The Institute for Agriculture and Trade Policy recently released a report titled Fueling Resistance? Antibiotics in Ethanol Production, that criticizes ethanol producers for what they claim is unnecessary use of antibiotics. Ethanol plants commonly use antimicrobials to prevent bacterial outbreaks that can interfere with the normal fermentation process.

“The epidemic of antibiotic resistance threatens every one of us,” says IATP representative David Wallinga. “The best way to keep our existing antibiotics effective is to stop unnecessary antibiotics wherever they are used—in hospitals, in animals and in ethanol production.

The report from IATP suggests that antibiotic residues in distillers’ grains, widely used in livestock feed, could lead to a buildup of resistant pathogens.

Phibro Animal Health Corporation, which produces Lactrol, an antibiotic widely used in ethanol production, took exception to the report this week. According to a company release, antibiotics are a widely used and critical tool for infection management in renewable-fuels production. Through the use of small amounts of antibiotics such as Lactrol, the United States renewable fuels industry eliminates the need to cultivate an additional 3.2 million acres to produce an extra 500 million bushels of corn.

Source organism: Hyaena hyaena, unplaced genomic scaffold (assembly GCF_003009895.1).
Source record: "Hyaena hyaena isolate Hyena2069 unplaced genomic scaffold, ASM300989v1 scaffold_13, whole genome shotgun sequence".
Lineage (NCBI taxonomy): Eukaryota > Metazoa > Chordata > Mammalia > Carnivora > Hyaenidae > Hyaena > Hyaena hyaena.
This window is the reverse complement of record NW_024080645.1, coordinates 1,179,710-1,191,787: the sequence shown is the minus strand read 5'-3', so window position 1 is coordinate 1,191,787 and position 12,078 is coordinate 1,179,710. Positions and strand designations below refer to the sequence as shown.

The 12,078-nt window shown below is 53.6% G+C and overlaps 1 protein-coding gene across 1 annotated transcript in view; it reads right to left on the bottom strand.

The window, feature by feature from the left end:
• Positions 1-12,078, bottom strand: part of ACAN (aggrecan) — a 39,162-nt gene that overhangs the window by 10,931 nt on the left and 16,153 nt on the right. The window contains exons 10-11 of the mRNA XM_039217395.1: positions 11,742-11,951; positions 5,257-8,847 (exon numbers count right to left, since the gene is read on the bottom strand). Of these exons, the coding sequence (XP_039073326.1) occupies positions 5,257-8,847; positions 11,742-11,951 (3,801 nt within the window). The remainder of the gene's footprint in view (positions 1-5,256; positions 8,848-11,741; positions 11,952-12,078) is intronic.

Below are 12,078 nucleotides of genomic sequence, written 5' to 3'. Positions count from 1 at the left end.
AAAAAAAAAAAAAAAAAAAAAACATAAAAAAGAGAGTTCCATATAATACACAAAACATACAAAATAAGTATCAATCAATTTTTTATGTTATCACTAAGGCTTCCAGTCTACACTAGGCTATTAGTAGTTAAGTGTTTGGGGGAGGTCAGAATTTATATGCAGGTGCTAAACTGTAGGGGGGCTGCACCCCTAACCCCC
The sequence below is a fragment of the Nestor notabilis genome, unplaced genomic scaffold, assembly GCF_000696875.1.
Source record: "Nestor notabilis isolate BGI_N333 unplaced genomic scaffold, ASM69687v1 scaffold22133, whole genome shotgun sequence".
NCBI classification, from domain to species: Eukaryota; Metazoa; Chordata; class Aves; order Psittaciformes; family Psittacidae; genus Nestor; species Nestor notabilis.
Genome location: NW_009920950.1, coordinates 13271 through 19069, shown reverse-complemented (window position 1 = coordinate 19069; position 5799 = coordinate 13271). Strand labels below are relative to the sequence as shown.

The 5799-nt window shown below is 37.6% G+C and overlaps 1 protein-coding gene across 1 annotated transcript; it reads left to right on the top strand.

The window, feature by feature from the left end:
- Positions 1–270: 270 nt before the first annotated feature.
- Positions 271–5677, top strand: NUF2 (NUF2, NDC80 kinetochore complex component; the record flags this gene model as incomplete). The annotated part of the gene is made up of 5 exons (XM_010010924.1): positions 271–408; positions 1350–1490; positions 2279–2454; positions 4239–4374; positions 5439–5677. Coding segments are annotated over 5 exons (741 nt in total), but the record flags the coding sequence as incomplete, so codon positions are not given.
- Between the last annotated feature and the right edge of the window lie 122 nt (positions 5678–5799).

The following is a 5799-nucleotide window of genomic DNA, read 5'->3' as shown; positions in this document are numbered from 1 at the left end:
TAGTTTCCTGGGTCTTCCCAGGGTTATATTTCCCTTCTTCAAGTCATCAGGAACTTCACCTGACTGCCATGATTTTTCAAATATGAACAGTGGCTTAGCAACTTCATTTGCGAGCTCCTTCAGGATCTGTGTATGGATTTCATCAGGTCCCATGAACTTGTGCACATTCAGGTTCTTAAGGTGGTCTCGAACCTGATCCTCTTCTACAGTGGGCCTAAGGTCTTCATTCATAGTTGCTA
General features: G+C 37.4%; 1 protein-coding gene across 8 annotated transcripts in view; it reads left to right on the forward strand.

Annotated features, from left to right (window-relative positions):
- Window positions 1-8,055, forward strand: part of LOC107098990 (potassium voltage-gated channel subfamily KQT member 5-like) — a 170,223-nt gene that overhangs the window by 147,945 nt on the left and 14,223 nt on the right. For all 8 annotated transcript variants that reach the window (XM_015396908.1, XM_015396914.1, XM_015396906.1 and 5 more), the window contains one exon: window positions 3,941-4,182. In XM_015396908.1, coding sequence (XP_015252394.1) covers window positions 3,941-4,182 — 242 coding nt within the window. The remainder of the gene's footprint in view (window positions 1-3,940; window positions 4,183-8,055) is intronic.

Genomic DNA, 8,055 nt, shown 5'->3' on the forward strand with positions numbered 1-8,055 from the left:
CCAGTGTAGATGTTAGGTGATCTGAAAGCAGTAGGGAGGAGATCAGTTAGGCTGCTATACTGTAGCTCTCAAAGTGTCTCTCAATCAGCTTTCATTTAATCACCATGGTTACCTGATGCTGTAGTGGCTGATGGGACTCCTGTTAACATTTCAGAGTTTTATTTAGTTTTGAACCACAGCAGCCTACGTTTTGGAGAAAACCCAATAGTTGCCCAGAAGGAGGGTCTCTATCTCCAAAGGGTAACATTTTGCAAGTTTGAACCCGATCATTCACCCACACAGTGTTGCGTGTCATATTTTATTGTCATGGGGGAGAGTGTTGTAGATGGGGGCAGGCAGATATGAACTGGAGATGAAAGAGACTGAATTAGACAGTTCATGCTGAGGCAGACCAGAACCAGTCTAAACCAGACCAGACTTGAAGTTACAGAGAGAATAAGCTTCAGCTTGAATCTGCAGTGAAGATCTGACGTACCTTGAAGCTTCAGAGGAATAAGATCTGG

“IATP's position, that use of antibiotics in the production process results in residues in distillers' dried grains in turn putting human health at risk is a stunningly broad conclusion not based upon fact or science,” the company insists. The Phibro release lists several key points left out of the IATP's report, including:

• The proper use of antibiotics is a safe practice in both renewable fuels and in animal husbandry that preserves our precious agricultural resources such as land and water.
•    Since its introduction in 1993, Lactrol has remained a safe product for use in renewable fuels production and distillers' grain production. It has been sold under an FDA letter of no objection in addition to the regulatory discretion of the FDA's Center for Veterinary Medicine.
• In the past 3 months Lactorl alone has been sold to greater than 55 percent of the current operating plants. The IATP report, on the other hand claims that 45 percent of current producers – about 170 plants – are able to operate without antibiotics.

Read the full report